You don’t know why you dream about the writer. Seems like probably just because you fell asleep reading My Struggle.
But there’s a lot going on in the dream, and it feels significant in the way that some dreams do. Not in their storylines, perhaps, nor their imagery, their host of characters. But rather in waking up rapt. As if something real happened.
As if something real happened.
You get out of bed feeling disoriented.
In your high school yearbook, your peers posted the following prediction:
Delilah will go on to own a hostel in Europe, simply to be able sneak into the patrons’ rooms while they’re asleep and rearrange all of their furniture.
The dream makes you feel like this. Like someone rearranged your furniture while you slept.
Meanwhile, the dream furniture had its own presence, in particular the long conference table.
Maybe furniture has always been a theme for you, and you didn’t even recognize it.
Maybe you should pay more attention to these things.
Maybe you’d have time to, if life weren’t always stabbing you in the throat.
In the way that anyone’s life does.
These days, every time you talk to your brother you wind up upsetting him.
“You go too fast,” he tells you. “You don’t give me time to absorb what you’re saying before you move on to the next thing.”
You know precisely to what he’s referring—the clusterfuck of your thinking—and try to make light of it the next time you call.
“Hey,” you say, when he answers the phone. “Mind if I come in and rearrange your furniture?”
Your brother likes this analogy, and says that, in fact, this is exactly how he feels after your conversations. As though he’s tripping over objects that weren’t previously there.
In the dream you were in an oddly furnished hotel room. You sat with the writer at the conference table and the two of you argued. You weren’t particularly invested in the argument, though for the sake of intimacy, you wished you were.
He was sticking it to you, verbally. And you should have been hurt, perhaps, but you have trouble feeling. You come up short, generally, in that department.
“I guess I should go,” you eventually concluded.
The writer, however, did not want you to leave.
“Leaving is not the solution,” he let you know.
“No?” you countered, arrogantly. “Then tell me: what is the solution?”
The writer ran a crazy tattooed hand through his hair and appeared almost vulnerable in giving you a wry, if exhausted and sad, smile.
“Showing up more,” he answered.
You didn’t immediately sit back down.
Leaving being easier.
Note that you actually like the writer.
Not in the way you’ve been liking men, not in the way you’ve liked seducing them. Because really, that has been much more about liking yourself.
Or if not liking, then perhaps affirming.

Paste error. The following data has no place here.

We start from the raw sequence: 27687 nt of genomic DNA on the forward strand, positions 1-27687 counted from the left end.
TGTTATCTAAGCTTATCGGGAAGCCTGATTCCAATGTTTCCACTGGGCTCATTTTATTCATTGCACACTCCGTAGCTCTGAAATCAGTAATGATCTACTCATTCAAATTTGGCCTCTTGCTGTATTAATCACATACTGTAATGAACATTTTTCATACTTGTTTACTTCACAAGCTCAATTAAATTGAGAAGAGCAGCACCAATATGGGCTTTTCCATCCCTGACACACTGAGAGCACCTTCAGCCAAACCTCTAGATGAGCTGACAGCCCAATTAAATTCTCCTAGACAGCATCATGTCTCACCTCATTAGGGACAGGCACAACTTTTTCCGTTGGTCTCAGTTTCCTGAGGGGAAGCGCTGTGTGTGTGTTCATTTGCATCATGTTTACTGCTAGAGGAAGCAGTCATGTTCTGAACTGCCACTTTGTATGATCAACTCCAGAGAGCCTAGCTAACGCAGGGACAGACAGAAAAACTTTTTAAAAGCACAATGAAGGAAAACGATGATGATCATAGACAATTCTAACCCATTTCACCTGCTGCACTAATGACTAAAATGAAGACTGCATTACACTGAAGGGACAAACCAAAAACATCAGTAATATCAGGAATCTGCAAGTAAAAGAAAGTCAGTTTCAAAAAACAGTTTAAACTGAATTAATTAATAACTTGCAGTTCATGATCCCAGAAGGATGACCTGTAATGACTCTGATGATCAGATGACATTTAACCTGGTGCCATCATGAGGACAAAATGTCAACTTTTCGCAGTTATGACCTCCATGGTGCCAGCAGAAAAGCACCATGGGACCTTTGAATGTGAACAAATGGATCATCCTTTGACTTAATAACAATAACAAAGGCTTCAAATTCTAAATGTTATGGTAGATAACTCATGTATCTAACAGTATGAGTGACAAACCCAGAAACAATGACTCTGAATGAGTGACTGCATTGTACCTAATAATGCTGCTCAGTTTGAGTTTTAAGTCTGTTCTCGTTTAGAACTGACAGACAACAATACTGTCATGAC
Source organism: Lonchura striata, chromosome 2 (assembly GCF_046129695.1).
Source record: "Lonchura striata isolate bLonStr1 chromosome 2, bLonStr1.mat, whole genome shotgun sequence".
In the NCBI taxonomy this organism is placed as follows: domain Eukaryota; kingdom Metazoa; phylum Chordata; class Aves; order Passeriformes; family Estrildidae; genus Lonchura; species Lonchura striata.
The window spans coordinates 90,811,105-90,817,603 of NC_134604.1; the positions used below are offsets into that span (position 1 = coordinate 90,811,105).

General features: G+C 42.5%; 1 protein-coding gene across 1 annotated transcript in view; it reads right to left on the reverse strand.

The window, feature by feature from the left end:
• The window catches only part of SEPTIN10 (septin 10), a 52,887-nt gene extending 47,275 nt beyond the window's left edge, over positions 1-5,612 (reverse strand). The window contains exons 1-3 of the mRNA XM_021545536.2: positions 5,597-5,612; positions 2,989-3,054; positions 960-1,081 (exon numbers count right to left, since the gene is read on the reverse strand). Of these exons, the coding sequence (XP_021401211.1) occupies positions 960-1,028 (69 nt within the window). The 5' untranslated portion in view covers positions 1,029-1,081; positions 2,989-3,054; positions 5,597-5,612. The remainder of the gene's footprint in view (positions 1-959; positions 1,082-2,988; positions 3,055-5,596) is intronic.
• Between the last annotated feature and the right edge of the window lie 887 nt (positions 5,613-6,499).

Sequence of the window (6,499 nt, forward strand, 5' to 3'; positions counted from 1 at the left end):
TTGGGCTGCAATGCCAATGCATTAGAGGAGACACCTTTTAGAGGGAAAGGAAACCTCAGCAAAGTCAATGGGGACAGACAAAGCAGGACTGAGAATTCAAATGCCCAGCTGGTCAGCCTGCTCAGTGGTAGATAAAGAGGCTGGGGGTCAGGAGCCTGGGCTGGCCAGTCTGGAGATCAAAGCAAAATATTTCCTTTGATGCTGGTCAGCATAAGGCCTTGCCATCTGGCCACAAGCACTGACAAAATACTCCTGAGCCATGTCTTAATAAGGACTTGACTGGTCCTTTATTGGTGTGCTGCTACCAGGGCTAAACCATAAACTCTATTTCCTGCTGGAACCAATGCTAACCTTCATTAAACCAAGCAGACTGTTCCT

Though perhaps not that, precisely, either.
Point being, the writer is somehow a more relevant character. Has a fierce intelligence wrapped up in a deep humility, and then doubled back on with a gritty toughness. To say nothing of his showy good looks, about which you couldn’t care less.
So there he was, wanting more, and you thought, “I knew it.”
Though even in your confident certainty, it was not at all clear what you knew.
The thing about your sister dying is that once she’s gone you’re going to be fine. This is what you tell yourself: that it’s this dying part that is hard.
And in this ending, hell if you don’t love her. Even after spending the past twenty or so years convincing yourself you didn’t.
Turns out, you were lying. The whole fucking time.
The winter the wall came down in Germany your family went to Berlin, and your sister got drunk and lost her passport.
No one act defines your sister better than this.
The more necessary it was to maintain her identity, the more likely she was to lose it.
Back in the hotel room, you half-heartedly tried to seduce the writer. Yet another in a series of paralyzed attempts at intimacy.
Situations in which you used to be able to present yourself just aren’t nearly enough anymore.
When you straddled him, when you kissed him, it was unconvincing. Your performance. And you didn’t even know who you were without it.
You didn’t know. Who you were.
When all of the cleverly-devised ways you’ve intricately developed to define yourself fail you, what is left? This the question the dream seemed to be asking.
There were more scenes that followed, including a scene in which your estranged mother had a cameo, one in which you tried to bill some drinks to the hotel room but couldn’t confirm your own name, and so on ad infinitum. But already, this has gone on too long.
This, all of it, has gone on far too long.